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Transitioning to Full Field Digital Mammography in Nova Scotia: Using Interrupted Time Series Methods to Study the Impact of Technology Change on Mammography Volumes
See the latest publication from Dr. Jennifer Payne. See full text.
Background: Over the past decade, mammography has transitioned from film to digital media with promises of increased productivity and time savings. Between 2007 and 2010 in Nova Scotia, 10 mammography sites transitioned from analog to digital, providing a natural experiment to evaluate the transition (full-field digital mammography) on mammography with respect to changes in throughput volumes in a "real-world" setting.
Methods: Study data consisted of aggregate, monthly, site-specific counts of screening and diagnostic mammograms for the period 2006 to 2014, which were obtained from an information system that supports central booking, clinical reporting, and patient management for all breast imaging in Nova Scotia. A multigroup interrupted time series design using segmented regression with site-month data assessed pre-to post-transition changes in screening throughput volumes and the proportion of diagnostic mammograms performed.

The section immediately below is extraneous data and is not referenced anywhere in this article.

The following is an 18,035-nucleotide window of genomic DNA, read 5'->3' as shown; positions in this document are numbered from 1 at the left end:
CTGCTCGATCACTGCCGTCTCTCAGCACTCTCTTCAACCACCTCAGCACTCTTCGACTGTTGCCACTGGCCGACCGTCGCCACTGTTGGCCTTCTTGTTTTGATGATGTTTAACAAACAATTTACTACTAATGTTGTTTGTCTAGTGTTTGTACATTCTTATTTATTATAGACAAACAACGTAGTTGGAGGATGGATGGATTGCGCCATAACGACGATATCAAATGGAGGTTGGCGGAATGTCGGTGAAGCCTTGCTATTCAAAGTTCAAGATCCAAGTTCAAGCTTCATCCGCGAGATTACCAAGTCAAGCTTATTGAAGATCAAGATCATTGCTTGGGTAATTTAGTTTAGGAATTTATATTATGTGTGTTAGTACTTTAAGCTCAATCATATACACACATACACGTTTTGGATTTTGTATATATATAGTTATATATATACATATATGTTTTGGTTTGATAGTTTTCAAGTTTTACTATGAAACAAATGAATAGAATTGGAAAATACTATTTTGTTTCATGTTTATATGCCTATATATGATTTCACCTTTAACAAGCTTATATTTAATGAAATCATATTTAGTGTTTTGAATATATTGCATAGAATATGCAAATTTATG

Results: The overall mean monthly number of mammograms per machine per full-time equivalent increased by 17% from 192.9 (95% confidence interval: 182.7-203.1) to 225.7 (95% CI 218.3-233.0); however, there was marked heterogeneity across these sites. A pooled analysis for all sites revealed that there was no statistically significantly change in the proportion of diagnostic mammograms performed after transition.
Conclusions: Increases in throughput volumes were observed only in some sites, suggesting unmeasured site-specific factors may have limited the potential for improvement. Interrupted time series methods are an appropriate and meaningful approach for evaluating technology and procedure changes in diagnostic imaging.
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